Modernizing the overseas voting process is a continuing process but considerable progress has been made in the past year thanks, in large part, to the concerted efforts of organizations like AARO, FAWCO, ACA and Overseas Vote Foundation and to the large and influential military-related organizations representing active duty personnel, veterans and military families. Special thanks are due to the PEW Charitable Trust which has provided the leadership and sponsorship to bring these organizations together in a way that makes their voices even more powerful.
Study shows improvements in the overseas voting process
According to the 2012 post-election survey conducted by the Overseas Vote Foundation (OVF), the overseas voting process was clearly improved in the first full federal election since passage of the Military and Overseas Voter Empowerment (MOVE) Act of 2009.
An article by Brian Knowlton in the New York Times shows that while a little over 20% of UOCAVA* voters were still unable to vote due to ballots that were late or not received, increased use of technology by both voters and elections officials did make the difference for many voters. More than half, for example, received their blank ballot electronically. Ironically, it was technicological glitches that thwarted some voters but election officials, vendors and those who provide voters with voting materials have a little time to fix those before the next test in 2014…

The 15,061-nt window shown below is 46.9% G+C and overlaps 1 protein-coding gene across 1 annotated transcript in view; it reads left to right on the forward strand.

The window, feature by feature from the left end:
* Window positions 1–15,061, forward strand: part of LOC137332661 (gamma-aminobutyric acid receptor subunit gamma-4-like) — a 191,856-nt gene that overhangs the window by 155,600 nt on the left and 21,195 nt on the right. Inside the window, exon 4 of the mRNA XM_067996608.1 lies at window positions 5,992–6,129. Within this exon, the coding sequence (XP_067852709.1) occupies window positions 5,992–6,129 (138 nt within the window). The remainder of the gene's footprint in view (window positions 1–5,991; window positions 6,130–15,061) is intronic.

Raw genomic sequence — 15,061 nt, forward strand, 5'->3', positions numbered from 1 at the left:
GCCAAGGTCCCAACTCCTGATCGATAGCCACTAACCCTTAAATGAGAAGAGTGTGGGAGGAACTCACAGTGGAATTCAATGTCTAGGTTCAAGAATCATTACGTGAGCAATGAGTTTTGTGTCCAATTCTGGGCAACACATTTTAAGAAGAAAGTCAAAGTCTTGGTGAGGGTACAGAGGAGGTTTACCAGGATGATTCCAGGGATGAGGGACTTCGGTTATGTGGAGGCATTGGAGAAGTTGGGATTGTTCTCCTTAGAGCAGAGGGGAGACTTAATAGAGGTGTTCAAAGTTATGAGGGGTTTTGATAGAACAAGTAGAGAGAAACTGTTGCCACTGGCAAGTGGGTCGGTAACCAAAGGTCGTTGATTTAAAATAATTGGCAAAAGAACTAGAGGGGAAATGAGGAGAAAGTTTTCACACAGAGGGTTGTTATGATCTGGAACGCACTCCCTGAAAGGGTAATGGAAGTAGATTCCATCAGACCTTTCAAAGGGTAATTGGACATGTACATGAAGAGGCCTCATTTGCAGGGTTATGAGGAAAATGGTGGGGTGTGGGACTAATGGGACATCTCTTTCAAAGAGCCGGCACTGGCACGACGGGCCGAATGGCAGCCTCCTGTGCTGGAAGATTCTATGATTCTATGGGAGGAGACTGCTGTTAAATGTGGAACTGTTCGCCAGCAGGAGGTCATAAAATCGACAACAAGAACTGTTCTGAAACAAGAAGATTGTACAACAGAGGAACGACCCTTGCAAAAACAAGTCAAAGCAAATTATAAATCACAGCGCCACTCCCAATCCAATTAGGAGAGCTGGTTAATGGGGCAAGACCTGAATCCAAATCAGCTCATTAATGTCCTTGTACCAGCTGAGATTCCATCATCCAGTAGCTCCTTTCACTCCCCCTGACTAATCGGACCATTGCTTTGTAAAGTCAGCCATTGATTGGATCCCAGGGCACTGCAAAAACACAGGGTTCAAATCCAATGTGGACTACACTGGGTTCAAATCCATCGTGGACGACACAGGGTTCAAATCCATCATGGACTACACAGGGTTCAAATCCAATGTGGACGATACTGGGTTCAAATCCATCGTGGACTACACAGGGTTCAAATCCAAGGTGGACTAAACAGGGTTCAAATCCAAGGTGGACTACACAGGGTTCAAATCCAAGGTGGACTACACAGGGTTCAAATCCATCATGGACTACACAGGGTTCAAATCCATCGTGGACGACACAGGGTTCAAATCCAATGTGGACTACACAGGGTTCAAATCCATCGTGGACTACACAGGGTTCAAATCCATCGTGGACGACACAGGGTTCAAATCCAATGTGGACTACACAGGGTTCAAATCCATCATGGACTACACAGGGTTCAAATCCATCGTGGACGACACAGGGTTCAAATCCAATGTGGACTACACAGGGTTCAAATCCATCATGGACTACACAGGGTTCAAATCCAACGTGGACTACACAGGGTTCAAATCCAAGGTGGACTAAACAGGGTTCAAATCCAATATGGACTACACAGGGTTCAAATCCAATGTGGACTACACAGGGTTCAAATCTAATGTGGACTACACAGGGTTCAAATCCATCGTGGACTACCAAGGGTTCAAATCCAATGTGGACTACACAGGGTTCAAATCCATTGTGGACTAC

Click here to see the full NYT article by Brian Knowlton.
* UOCAVA: Uniformed and Overseas Civilians Absentee Voting Act
US Presidential Election: Overseas Americans Band Together to Demand Rights (update)
GENEVA, SWITZERLAND – A new report by several American citizen organizations outside the US is being used to give overseas citizens a voice in the upcoming presidential election. The report shows “how US Government policies and actions are negatively affecting the millions of US citizens who live abroad,” say the authors. “The report is based on a series of well-attended Town Hall Meetings, held in 2012 in five different Swiss cities, which brought together hundreds of Americans living in all parts of Switzerland.” Read more: http://genevalunch.com/blog/2012/09/07/us-presidential-election-overseas-americans-band-together-to-demand-rights/
Bill Calls for Bipartisan Commission on Issues Concerning Overseas Americans
On August 1, HR 6263 was introduced in the House of Representatives to create a bipartisan federal commission to study the impact of government policies on Americans living and working abroad and to make recommendations to Congress to improve drafting and implementation of policies concerning the overseas population.
Americans Abroad Caucus Chair Carolyn Maloney of New York and Representatives Mike Honda of California and Charles Rangel of New York have introduced the bill because, according to Congresswoman Maloney, the concerns of overseas Americans "about how their government interacts with them deserve to be heard – and paid attention to – here in Washington."
AARO salutes this unprecedented effort to examine the impact of U.S. legislation on the overseas community and seek ways to "ensure awareness, coordination, and integration of the activities of the federal government relating to Americans abroad."
Click here for the press release and here for the text of the new bill. Because this has never been done before, HR 6263 will need a lot of help and widespread bipartisan support. Write to your Congressperson (find your Representative at www.house.gov) and urge him/her to support, and even co-sponsor HR 6263!